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Janelle Hind, left, with her sister Giselle at St. Joseph Secondary School on Nov. 9, 2018.Jorian Charlton/The Globe and Mail

This story is part of Stepping Up, a series introducing Canadians to their country’s new sources of inspiration and leadership.


Location: Mississauga, Ont.

Biggest influence: “Parents who encouraged us to contribute to our community, to aim high and let nothing get in our way of our pursuit of greatness.”

Best piece of advice: “Everyone has a talent or a skill that they can use to better the world. Not sure what that is? Lean on encouraging people to help you discover and nurture your skills.”

By the second month of Grade 9, Janelle Hinds had breezed through 40 hours of volunteer work – the total number of hours Ontario students have to put in at some point over four years to graduate from high school. Ms. Hinds didn’t bother recording the hours: Volunteering was just the way it was done in her family.

Watching other students at her Brampton, Ont., school, Ms. Hinds saw they were struggling to fulfill their own volunteer hours. She felt for them, so she started arranging group trips to local food banks so her peers could meet their volunteer requirements.

As she spoke to these students, Ms. Hinds realized that Ontario’s academic exercise in goodwill was also highlighting a socio-economic divide. Disadvantaged students and those living in suburbs or small towns seemed to have a harder time finding the community activities their schools insisted upon. Some felt they didn’t have enough resources from their guidance counsellors. Others were new to the country and didn’t really know where to start.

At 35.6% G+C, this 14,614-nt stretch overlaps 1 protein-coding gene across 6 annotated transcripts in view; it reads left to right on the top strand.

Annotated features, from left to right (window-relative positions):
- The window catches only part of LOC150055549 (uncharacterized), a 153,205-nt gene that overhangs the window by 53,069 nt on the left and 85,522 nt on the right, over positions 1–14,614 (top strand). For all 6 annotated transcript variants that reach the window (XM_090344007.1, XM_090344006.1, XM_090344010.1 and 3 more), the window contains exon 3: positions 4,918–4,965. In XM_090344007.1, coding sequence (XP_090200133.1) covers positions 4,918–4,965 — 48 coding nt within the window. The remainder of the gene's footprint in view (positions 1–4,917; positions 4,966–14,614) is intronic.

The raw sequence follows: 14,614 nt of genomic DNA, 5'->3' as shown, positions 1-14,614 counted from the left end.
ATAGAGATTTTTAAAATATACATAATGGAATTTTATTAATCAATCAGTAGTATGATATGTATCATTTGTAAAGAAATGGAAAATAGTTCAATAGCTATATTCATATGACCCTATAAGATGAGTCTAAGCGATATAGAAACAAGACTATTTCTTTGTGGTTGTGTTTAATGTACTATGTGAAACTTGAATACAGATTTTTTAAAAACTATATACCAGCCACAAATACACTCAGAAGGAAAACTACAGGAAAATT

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Janelle Hinds, who has a combined degree in electrical and biomedical engineering from McMaster University in Hamilton, Ont., has been hosting community outreach workshops, funded by the Ontario Trillium Foundation.Jorian Charlton/The Globe and Mail

“The richer people’s parents were, the more well-connected to non-profits they were. Parents sat on the board,” Ms. Hinds said. “If anyone was new to the country, they really struggled.”

Where some would see a barrier, Ms. Hinds saw a valuable niche. Today, the 26-year-old is the founder of Helping Hands, a groundbreaking mobile app that places students in the Greater Toronto Area with volunteer opportunities that actually engage them. Set to launch officially this winter, the youth civic engagement app helps students fulfill their graduation requirements and enrich their resumés, steering them toward promising fields they may have overlooked.

Ms. Hinds’s hope is that schools will eventually offer Helping Hands as an online tool to assist guidance counsellors. She plans on expanding the venture to all of Ontario in the coming years.

As part of the initiative, Ms. Hinds, who has a combined degree in electrical and biomedical engineering from McMaster University in Hamilton, Ont., has been hosting community outreach workshops, funded by the Ontario Trillium Foundation. At high schools and job fairs, Ms. Hinds guides students to volunteer placements that cater to their interests and enhance their life skills. A student who’s considering art but also wants to improve the way she communicates might get placed as a tour guide with the Royal Ontario Museum, for example.

Ms. Hinds’s 17-year-old sister Giselle serves as Helping Hands’ communications director, helming the company’s social media platforms. As young girls, the sisters would stand on their beds and deliver make-believe speeches to an imaginary crowd, Giselle recalled. Today they speak together at their workshops. “Now we’re actually doing it,” Giselle said.